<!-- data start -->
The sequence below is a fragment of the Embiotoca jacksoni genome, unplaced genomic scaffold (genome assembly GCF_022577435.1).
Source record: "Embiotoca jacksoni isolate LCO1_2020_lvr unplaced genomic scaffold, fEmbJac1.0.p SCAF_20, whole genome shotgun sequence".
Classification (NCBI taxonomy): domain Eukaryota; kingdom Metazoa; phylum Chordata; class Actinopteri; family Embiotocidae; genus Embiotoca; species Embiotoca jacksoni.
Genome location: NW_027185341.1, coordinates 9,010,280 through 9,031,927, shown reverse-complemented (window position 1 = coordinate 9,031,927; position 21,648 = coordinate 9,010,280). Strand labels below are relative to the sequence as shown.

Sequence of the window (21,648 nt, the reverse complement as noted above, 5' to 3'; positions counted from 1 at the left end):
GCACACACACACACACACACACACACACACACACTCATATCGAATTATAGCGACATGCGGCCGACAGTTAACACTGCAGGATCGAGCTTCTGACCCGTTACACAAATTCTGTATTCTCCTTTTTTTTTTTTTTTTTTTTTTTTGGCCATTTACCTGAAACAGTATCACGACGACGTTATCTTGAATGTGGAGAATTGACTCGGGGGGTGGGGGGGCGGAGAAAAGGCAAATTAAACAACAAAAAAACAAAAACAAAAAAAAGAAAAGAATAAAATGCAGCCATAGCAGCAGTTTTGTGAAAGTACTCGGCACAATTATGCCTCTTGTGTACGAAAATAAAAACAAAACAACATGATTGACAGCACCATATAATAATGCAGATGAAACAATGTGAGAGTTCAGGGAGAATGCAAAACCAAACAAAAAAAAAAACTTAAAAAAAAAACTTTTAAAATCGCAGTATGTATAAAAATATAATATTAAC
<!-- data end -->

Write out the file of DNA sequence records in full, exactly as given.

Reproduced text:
The sequence below is a fragment of the Embiotoca jacksoni genome, unplaced genomic scaffold (genome assembly GCF_022577435.1).
Source record: "Embiotoca jacksoni isolate LCO1_2020_lvr unplaced genomic scaffold, fEmbJac1.0.p SCAF_20, whole genome shotgun sequence".
Classification (NCBI taxonomy): domain Eukaryota; kingdom Metazoa; phylum Chordata; class Actinopteri; family Embiotocidae; genus Embiotoca; species Embiotoca jacksoni.
Genome location: NW_027185341.1, coordinates 9,010,280 through 9,031,927, shown reverse-complemented (window position 1 = coordinate 9,031,927; position 21,648 = coordinate 9,010,280). Strand labels below are relative to the sequence as shown.

Sequence of the window (21,648 nt, the reverse complement as noted above, 5' to 3'; positions counted from 1 at the left end):
GCACACACACACACACACACACACACACACACACTCATATCGAATTATAGCGACATGCGGCCGACAGTTAACACTGCAGGATCGAGCTTCTGACCCGTTACACAAATTCTGTATTCTCCTTTTTTTTTTTTTTTTTTTTTTTTGGCCATTTACCTGAAACAGTATCACGACGACGTTATCTTGAATGTGGAGAATTGACTCGGGGGGTGGGGGGGCGGAGAAAAGGCAAATTAAACAACAAAAAAACAAAAACAAAAAAAAGAAAAGAATAAAATGCAGCCATAGCAGCAGTTTTGTGAAAGTACTCGGCACAATTATGCCTCTTGTGTACGAAAATAAAAACAAAACAACATGATTGACAGCACCATATAATAATGCAGATGAAACAATGTGAGAGTTCAGGGAGAATGCAAAACCAAACAAAAAAAAAAACTTAAAAAAAAAACTTTTAAAATCGCAGTATGTATAAAAATATAATATTAAC